On the face of it, a dull looking collection of Boeing 737s operating from a drab terminal at Las Vegas McCarran Airport, but delve a little deeper and you’ll discover the most exclusive airline in the world. Paul Dunn examines the rather murky world of ‘Janet Airlines’.
The Nevada desert is the location for some of the most secret facilities in the United States. The Nevada National Security Site (NNSS, formerly the Nevada Test Site, NTS) was the location for around 1,000 nuclear detonations, and the area is still used for subcritical nuclear testing, along with a variety of other, often highly classified, weapons and military equipment tests. The NNSS covers 1,360 square miles, with its southern boundary located approximately 65 miles north of Las Vegas, the largest city in Nevada.
The NNSS contains at least two airfields within its boundaries, both of which are synonymous with the testing of exotic aircraft and technologies. The first of these is Tonopah Test Range Airport. In the past, this airfield was associated with operation of covertly acquired foreign aircraft, such as the various MiGs operated by the 4477th Tactical Evaluation Flight, the existence of which is now fairly well known and officially acknowledged, but was highly secret at the time. Later, of course, came the Lockheed F-117A Nighthawk, which was introduced to service at Tonopah, and spent the early, classified part of its operational career at the airfield, before the fleet moved to Holloman AFB in the early 1990s.
Today, the airfield is known to be used for the operation of UAVs such as the RQ-170 Sentinel, and the now-retired F-117 fleet is stored there. Rumours have circulated over the last few years that a small number of F-117s are still flying; despite several photos being circulated online (and a number of new ones emerging in recent days), no official announcement has been made, and the purpose of these flights is not known. Clearly, however, some clandestine activities still occur at the airfield, although it is best classed as a ‘grey’ site rather than ‘black’, as its location and existence are officially acknowledged by the USAF.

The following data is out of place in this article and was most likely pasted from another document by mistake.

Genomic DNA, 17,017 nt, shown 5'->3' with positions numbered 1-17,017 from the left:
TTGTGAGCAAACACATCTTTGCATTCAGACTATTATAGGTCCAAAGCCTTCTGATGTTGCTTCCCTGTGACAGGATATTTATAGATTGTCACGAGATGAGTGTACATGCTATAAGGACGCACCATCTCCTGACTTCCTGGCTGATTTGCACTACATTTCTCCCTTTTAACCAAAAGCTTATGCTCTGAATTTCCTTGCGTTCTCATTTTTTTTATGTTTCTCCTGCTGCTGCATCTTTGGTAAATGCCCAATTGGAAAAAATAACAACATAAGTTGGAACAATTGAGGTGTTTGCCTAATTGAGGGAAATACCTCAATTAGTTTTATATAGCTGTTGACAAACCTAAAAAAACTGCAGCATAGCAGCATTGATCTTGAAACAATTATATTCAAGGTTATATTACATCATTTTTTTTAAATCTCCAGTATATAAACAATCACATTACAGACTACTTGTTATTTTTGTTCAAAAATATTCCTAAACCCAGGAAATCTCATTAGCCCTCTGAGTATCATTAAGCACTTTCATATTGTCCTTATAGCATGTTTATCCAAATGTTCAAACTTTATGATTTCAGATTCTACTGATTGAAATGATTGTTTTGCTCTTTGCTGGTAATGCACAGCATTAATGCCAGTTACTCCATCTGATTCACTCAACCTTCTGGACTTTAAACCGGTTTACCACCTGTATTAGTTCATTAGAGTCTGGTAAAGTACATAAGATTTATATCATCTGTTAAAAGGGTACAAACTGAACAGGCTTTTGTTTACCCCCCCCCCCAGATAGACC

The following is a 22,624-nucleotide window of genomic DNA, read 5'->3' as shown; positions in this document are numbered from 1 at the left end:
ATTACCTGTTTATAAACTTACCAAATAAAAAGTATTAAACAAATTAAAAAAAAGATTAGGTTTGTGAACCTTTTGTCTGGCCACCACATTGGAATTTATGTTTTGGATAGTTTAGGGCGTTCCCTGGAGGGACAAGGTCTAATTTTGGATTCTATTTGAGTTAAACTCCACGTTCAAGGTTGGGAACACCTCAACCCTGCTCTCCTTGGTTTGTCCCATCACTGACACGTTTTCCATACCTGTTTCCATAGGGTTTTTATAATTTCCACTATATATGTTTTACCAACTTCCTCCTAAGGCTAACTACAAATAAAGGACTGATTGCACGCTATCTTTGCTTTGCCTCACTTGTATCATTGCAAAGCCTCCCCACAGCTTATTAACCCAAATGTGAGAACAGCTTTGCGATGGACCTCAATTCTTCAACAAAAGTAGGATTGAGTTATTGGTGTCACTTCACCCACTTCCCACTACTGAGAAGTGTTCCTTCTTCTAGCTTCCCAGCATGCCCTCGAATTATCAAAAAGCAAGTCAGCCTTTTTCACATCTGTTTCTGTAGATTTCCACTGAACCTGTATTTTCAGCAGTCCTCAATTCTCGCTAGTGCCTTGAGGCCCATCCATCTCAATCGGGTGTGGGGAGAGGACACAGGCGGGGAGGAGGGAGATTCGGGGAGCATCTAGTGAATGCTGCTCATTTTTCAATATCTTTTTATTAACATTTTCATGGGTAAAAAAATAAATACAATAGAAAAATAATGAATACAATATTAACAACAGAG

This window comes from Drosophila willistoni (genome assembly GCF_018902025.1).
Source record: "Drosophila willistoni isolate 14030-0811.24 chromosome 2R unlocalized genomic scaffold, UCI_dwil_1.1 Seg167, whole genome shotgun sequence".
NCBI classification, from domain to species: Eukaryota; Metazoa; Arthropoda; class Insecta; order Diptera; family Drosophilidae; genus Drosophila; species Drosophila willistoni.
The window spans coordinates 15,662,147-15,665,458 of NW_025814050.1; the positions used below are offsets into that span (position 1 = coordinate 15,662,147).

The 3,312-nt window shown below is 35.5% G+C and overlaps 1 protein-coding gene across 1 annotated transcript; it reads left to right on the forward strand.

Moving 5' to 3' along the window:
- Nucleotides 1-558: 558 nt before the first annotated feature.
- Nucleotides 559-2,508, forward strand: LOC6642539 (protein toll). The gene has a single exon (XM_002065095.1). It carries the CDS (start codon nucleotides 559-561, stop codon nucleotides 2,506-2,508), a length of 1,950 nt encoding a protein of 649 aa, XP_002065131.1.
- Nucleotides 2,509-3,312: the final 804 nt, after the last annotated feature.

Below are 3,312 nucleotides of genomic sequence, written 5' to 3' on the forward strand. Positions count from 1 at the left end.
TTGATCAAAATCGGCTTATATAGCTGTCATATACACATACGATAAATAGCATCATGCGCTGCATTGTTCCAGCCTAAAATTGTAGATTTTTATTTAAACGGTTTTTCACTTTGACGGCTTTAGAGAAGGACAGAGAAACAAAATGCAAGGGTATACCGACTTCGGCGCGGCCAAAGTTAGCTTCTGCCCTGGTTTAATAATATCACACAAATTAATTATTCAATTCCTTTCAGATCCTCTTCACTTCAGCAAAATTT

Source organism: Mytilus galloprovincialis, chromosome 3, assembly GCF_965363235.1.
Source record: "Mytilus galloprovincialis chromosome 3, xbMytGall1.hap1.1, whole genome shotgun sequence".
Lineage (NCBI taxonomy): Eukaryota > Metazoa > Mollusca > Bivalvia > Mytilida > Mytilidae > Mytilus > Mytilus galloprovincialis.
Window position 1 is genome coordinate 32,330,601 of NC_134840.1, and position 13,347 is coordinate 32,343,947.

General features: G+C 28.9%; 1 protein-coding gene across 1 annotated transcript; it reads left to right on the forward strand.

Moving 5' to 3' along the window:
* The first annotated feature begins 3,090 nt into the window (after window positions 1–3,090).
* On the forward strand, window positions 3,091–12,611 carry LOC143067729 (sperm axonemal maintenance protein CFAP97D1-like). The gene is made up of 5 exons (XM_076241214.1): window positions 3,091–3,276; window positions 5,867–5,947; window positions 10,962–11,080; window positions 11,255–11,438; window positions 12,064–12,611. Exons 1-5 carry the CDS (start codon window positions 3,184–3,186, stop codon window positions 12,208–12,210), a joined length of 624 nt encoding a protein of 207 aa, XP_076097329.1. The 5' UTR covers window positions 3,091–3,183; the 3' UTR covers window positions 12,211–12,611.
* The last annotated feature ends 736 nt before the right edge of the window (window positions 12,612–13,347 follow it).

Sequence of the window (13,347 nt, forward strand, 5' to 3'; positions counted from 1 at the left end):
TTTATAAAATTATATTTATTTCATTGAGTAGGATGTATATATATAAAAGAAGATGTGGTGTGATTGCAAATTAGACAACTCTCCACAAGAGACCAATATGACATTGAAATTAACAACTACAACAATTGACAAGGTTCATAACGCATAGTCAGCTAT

Far more ‘secret’, but ironically much more well known, is the airfield at Groom Lake, the notorious Area 51. Leaving aside the more outlandish theories of captured spacecraft and alien autopsies, the airfield is known to have been the location for some of the more exotic technologies to be tested over the last few decades. Originally the test flying location for the CIA’s Lockheed U-2, the airfield was later also used for testing the agency’s A-12 Blackbird spy plane.
The USAF used the airfield for foreign aircraft testing, but also for highly classified ‘Black Projects’; many of these are almost certainly still not in the public domain, but some of the more successful programs have now become widely known. These include the Have Blue demonstrator, which led directly to the F-117 and the Tacit Blue program, which yielded data for Northrop’s B-2 Spirit project. Undoubtedly, many more projects have been tested at the airfield over the years, and most will probably remain unknown for many years to come.
Today, the airfield is designated Detachment 3, Air Force Test Center, and as such is a remote unit of Edwards AFB. Little is known about activities there, and the US government is not forthcoming with information about it, although the airfield can be clearly seen on Google Earth and other mapping software.
The classified projects that are undertaken at the various NNSS facilities require a relatively large number of personnel and contractors. By their very nature, the locations for testing are extremely remote, and it is not practical for contractors to live on site for anything other than short periods; family members would surely not be welcome either! The more sensitive projects are also thought to be highly ‘compartmentalised’, meaning that a contractor working on a specific project would not be allowed access to other projects at the same location, which would also appear to make spending prolonged periods on base impractical from a security point of view.
To get around this, many of the contractors commute from or through Las Vegas, the largest town in the area. Transporting workers to and from the sites in the NNSS is the responsibility of the USAF, through a private contract firm, URS Corporation (formerly EG&G); this airline is nicknamed ‘Janet Airlines’, due to its callsign.